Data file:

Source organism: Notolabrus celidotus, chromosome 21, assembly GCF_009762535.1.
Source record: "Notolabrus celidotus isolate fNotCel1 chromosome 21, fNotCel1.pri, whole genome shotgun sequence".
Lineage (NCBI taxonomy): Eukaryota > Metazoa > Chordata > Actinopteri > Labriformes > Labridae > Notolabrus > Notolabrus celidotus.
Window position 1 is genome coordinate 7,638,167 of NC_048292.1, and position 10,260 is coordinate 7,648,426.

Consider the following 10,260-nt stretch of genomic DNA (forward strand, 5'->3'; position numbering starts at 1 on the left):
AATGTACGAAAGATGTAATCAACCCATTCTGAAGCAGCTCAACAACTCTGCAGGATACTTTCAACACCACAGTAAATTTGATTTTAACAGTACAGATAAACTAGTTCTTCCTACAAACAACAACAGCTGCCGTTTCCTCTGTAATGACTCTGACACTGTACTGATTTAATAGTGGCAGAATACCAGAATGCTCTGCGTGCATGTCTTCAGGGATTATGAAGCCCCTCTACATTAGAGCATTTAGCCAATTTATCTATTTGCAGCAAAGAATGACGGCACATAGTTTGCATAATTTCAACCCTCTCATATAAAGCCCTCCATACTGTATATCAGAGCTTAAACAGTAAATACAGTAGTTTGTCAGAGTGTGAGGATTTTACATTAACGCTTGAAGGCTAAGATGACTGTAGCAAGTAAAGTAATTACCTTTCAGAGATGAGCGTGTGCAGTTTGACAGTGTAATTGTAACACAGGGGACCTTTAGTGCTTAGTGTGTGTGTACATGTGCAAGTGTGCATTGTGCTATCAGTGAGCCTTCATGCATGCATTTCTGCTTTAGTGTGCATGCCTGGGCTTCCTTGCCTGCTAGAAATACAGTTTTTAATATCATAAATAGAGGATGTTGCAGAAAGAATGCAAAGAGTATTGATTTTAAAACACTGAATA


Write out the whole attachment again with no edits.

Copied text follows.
Source organism: Notolabrus celidotus, chromosome 21, assembly GCF_009762535.1.
Source record: "Notolabrus celidotus isolate fNotCel1 chromosome 21, fNotCel1.pri, whole genome shotgun sequence".
Lineage (NCBI taxonomy): Eukaryota > Metazoa > Chordata > Actinopteri > Labriformes > Labridae > Notolabrus > Notolabrus celidotus.
Window position 1 is genome coordinate 7,638,167 of NC_048292.1, and position 10,260 is coordinate 7,648,426.

Consider the following 10,260-nt stretch of genomic DNA (forward strand, 5'->3'; position numbering starts at 1 on the left):
AATGTACGAAAGATGTAATCAACCCATTCTGAAGCAGCTCAACAACTCTGCAGGATACTTTCAACACCACAGTAAATTTGATTTTAACAGTACAGATAAACTAGTTCTTCCTACAAACAACAACAGCTGCCGTTTCCTCTGTAATGACTCTGACACTGTACTGATTTAATAGTGGCAGAATACCAGAATGCTCTGCGTGCATGTCTTCAGGGATTATGAAGCCCCTCTACATTAGAGCATTTAGCCAATTTATCTATTTGCAGCAAAGAATGACGGCACATAGTTTGCATAATTTCAACCCTCTCATATAAAGCCCTCCATACTGTATATCAGAGCTTAAACAGTAAATACAGTAGTTTGTCAGAGTGTGAGGATTTTACATTAACGCTTGAAGGCTAAGATGACTGTAGCAAGTAAAGTAATTACCTTTCAGAGATGAGCGTGTGCAGTTTGACAGTGTAATTGTAACACAGGGGACCTTTAGTGCTTAGTGTGTGTGTACATGTGCAAGTGTGCATTGTGCTATCAGTGAGCCTTCATGCATGCATTTCTGCTTTAGTGTGCATGCCTGGGCTTCCTTGCCTGCTAGAAATACAGTTTTTAATATCATAAATAGAGGATGTTGCAGAAAGAATGCAAAGAGTATTGATTTTAAAACACTGAATA